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The planned expansion of big sports media into the world of youth sports is a situation that definitely calls for some grown-up monitoring. Here’s the problem: Grown-ups are the ones who regularly screw up youth sports.
As a parent of two children both heavily involved in sports, I regularly feel like Pinto from “Animal House,” with an angel on one shoulder and the devil on the other. Good Dad always remembers to ask my kids whether they had fun after a game, no matter whether their team won or lost or how well they played. Good Dad knows that coaches and referees are volunteers and keeps his mouth shut on the sidelines. And Good Dad recalls the sage words of Wayne Gretzky and others who urge against specialization and over-instruction at a young age and in favor of unorganized pick-up games and more fun.
Then, there’s Bad Dad. Bad Dad thinks he knows better than the Great One on how to turn his kids into great athletes. Bad Dad has been known to break out the whiteboard after games. Bad Dad finds himself surfing the Web late at night in search of better sports camps, specialty clinics and tryout dates for select travel programs. And Bad Dad looks out on the playing surface, sees athletic talent in his kids that he never had at their ages, and foolishly allows visions of college scholarships to dance in his head.
Is there anyone who thinks that injecting more media, more attention and more money into youth sports will do anything but encourage the Bad Dad in all of us? Who’s going to be the responsible grown-up in the room as the industry develops this emerging market? The athletes we are talking about here are children, and for that reason alone, there needs to be a serious ethical discussion about the limits of what we are talking about and the standards that need to be employed.
Anyone who is involved in youth sports today knows that commercialization is well under way. Sports camps have been around for a while now, and it’s clear that their numbers are growing. But there’s something else I see as a parent, and it’s the professionalization of youth sports programs themselves. Where there used to be mainly community-based leagues and teams, there is now a proliferation of independent club teams and travel leagues. These teams generally pay their coaches, employ fitness and conditioning coaches, tout the former players who have been drafted or gone on to college, and have their players travel significant distances for games. Of course, they cost significantly more than a community program that depends on parents and volunteers. It’s akin to choosing private over public school.
This wouldn’t be happening if there weren’t demand, and based on conversations held around many rinks and soccer sidelines, that demand is being driven by the incredible competition for admission to top colleges and exorbitant college tuition rates, now a small fortune for most middle-class families. Parents are fearful that their child-athlete won’t be ready or able to play big-time high school or prep sports if they aren’t exposed to the right training and top competition early. And everyone knows that getting in the right high school program is the key to getting a grab at the gold ring: a four-year, full ride to a Division I school. Right? Never mind that NCAA statistics cited in a 2008 New York Times article show that of the roughly 6 million high school students playing sports, only 2 percent will get athletic scholarships. Those are some pretty long odds. Of course, try telling a dutiful sports parent that his or her kid won’t be in that 2 percent.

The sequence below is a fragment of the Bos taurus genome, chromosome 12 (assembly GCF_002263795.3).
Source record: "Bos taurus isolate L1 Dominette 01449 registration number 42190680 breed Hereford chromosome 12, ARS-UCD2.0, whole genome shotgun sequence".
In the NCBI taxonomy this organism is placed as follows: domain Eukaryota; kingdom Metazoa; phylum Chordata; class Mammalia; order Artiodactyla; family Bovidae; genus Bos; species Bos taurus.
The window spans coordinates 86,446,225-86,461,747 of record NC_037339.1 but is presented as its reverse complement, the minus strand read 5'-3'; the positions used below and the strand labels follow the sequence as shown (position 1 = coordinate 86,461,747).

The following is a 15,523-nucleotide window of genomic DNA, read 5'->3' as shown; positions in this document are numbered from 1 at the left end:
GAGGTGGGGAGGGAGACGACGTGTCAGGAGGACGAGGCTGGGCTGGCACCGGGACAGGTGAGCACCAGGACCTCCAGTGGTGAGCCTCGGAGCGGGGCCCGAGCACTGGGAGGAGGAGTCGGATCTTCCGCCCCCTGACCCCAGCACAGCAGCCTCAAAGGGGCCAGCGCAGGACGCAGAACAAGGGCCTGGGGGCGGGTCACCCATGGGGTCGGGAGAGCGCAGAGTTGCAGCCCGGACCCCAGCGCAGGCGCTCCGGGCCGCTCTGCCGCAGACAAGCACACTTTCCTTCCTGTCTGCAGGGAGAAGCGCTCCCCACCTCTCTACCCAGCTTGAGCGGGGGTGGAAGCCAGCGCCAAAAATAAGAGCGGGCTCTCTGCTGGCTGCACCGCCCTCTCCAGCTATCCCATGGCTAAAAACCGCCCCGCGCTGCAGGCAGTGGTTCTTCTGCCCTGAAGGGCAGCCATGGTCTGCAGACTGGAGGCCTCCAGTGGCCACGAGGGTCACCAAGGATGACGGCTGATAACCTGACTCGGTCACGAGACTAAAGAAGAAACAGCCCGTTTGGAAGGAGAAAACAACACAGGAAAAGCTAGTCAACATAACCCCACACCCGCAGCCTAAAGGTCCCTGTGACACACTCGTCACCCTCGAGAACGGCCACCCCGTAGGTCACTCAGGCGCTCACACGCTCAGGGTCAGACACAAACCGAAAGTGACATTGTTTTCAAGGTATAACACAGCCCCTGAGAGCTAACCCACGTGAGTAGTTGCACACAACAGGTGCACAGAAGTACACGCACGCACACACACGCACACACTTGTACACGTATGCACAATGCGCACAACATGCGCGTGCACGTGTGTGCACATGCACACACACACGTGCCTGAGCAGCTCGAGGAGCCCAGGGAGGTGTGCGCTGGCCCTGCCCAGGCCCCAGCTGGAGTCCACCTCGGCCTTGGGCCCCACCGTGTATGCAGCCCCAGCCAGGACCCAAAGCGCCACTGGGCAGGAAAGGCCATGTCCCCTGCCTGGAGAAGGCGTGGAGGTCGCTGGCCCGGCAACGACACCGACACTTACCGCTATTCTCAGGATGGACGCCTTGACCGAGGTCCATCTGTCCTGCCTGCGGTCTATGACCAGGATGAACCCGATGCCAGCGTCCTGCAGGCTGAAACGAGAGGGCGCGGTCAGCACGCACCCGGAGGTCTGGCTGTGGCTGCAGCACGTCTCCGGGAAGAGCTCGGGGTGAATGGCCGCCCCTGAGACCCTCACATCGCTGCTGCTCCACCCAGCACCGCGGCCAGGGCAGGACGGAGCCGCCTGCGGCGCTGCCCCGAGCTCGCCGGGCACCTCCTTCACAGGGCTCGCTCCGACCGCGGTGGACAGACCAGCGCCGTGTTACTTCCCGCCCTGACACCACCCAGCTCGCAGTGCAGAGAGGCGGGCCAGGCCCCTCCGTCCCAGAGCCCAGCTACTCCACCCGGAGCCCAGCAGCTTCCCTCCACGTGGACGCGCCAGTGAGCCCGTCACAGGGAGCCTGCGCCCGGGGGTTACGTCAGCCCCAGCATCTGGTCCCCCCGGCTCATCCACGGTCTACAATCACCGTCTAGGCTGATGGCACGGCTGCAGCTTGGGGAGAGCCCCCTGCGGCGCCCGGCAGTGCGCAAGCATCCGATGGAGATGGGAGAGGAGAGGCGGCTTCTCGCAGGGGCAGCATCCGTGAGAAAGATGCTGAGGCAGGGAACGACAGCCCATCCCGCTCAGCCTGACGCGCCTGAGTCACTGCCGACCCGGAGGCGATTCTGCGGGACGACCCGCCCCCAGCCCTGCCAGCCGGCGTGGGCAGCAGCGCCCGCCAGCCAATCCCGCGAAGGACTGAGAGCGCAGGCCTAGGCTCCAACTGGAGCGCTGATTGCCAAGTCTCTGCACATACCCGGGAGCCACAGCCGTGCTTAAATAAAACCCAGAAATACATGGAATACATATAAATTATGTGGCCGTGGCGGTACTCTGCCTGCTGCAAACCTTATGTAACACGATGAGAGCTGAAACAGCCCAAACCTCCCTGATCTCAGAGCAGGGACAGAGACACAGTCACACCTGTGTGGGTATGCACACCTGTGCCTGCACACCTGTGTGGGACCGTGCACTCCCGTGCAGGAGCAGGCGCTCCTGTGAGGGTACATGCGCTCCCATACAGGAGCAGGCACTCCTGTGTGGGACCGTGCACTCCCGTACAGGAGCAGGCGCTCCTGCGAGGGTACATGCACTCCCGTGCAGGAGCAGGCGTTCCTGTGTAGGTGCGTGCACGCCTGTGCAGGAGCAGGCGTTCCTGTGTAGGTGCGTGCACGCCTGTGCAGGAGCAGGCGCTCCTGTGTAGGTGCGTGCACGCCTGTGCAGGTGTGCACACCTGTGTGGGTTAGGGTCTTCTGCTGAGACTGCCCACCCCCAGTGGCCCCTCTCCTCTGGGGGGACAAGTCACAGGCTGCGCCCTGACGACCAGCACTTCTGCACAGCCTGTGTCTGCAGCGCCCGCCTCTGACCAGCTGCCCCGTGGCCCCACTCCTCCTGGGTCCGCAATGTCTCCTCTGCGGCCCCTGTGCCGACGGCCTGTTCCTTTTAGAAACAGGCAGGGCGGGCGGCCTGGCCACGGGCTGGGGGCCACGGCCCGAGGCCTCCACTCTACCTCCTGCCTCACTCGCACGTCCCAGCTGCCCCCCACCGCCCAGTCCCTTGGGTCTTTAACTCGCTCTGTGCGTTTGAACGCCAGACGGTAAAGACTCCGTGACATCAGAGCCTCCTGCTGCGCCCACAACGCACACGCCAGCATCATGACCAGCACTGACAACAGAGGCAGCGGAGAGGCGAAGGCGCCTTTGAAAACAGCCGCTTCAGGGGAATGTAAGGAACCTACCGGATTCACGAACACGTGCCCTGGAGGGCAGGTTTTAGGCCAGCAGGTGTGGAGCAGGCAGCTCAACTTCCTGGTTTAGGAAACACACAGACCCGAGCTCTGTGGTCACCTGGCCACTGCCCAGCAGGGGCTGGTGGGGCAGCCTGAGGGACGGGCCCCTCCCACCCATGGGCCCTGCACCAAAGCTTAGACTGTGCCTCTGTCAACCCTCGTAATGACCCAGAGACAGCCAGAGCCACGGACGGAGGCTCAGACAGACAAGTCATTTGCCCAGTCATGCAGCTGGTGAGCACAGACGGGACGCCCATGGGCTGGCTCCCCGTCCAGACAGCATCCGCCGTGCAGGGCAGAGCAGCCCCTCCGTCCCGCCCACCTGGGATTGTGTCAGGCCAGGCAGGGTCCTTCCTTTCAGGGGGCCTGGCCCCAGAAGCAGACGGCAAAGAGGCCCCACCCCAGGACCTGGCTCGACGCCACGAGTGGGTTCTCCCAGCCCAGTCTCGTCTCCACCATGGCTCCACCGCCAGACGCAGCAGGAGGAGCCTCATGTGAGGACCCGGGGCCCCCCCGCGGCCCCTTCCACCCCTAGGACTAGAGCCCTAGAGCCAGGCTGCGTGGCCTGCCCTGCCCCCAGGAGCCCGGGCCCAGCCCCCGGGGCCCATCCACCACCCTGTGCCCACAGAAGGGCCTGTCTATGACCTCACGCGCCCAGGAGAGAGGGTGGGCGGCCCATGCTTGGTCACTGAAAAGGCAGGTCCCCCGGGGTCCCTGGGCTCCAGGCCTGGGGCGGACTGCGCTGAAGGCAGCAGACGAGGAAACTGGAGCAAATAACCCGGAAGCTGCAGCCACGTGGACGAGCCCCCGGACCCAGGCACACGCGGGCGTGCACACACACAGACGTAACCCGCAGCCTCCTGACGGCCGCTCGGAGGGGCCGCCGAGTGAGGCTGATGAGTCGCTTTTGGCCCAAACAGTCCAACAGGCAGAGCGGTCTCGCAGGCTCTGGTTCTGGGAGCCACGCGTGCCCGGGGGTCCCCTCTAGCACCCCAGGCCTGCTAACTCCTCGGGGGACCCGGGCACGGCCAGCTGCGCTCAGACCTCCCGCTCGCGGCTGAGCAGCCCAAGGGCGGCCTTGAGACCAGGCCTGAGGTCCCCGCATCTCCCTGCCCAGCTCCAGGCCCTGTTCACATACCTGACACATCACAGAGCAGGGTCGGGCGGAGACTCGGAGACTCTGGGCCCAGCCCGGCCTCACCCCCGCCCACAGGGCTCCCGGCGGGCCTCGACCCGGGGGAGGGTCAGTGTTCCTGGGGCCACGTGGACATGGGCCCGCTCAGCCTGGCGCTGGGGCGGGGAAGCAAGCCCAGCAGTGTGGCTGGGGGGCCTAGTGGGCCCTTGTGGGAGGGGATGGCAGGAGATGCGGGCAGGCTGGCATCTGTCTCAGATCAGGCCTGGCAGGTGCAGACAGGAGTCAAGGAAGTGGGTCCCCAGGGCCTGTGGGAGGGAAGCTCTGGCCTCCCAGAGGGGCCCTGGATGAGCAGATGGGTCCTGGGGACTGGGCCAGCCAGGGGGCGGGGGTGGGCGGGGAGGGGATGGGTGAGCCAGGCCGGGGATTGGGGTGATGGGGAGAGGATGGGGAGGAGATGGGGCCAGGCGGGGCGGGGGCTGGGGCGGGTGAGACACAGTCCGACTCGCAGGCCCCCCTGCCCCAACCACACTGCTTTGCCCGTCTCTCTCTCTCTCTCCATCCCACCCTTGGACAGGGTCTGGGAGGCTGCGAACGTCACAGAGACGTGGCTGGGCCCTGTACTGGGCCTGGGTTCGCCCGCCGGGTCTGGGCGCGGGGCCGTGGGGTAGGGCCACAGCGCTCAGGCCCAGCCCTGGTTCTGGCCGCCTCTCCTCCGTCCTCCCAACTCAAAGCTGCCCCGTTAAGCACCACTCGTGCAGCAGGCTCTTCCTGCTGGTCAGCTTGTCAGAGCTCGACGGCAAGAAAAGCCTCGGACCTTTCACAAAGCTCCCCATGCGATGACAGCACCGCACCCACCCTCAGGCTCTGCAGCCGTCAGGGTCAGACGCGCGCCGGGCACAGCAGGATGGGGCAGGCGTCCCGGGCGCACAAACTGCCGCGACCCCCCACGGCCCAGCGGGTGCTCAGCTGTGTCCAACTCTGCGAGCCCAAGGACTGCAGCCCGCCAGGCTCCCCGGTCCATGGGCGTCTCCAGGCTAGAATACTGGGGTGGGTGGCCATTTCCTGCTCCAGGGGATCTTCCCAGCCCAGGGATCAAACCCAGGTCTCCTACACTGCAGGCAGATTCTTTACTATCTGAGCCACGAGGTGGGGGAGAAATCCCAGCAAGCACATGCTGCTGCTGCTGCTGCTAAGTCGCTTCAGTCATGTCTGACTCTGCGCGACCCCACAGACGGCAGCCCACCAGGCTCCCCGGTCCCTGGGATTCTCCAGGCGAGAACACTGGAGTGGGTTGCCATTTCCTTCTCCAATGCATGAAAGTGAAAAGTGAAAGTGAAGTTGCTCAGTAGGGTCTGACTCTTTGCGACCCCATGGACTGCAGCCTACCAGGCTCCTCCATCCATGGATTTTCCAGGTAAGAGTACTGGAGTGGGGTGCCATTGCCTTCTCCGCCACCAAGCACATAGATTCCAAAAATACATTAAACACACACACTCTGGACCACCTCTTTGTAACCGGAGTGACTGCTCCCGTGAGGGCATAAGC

When it comes to doing right by our kids, the trends in youth sports are heading in the absolute wrong direction. There is more emphasis on winning and losing than on development and the joy of playing. Experts warn that specialization and relentless practice schedules are harmful for young people’s bodies and minds. And unrealistic expectations and undue pressures only cause more and more kids to burn out before they ever get to college and quit sports entirely.
We, as parents, have no one to blame but ourselves, but how is completing the transition of youth sports from an activity into an industry going to turn these trends around? Kids at these ages are not prepared to deal with the pressure that comes with TV and wider media attention. Young athletes are not mini-pros and should not be treated that way. Is our sports media, as we know it, capable of making that distinction?
It would be nice if all this investment and expected revenue helps broaden participation and opportunities for more kids to play sports, especially those in cities and other places where quality local programs aren’t available. More troubling would be if the result is just a new level of sports to follow — with results and standings, rankings, who’s up, who’s down, who’s going to what prep school, who’s being scouted, who’s got “projectable” talent, and who’s going to get drafted in eight years. That scenario is pretty worrisome when you think of the ages of the “players” we’re talking about.
I don’t know what the exact answer is. Maybe it’s some form of governing body. Companies involved should engage high-profile advisory boards made up of educators, child psychologists and former athletes to create sets of standards and mission statements that stress fun and development and emphasize the best interests of the child above all else. And then executives involved have to hold themselves to those standards.
In short, there has to be some real ethical soul-searching. The chances for exploitation and harm are just too great. It’s time we listen to the Good Dads and Good Moms in all of us. Our children are depending on us.
Steve Bilafer (email@example.com) is founding editor of SportsBusiness Daily.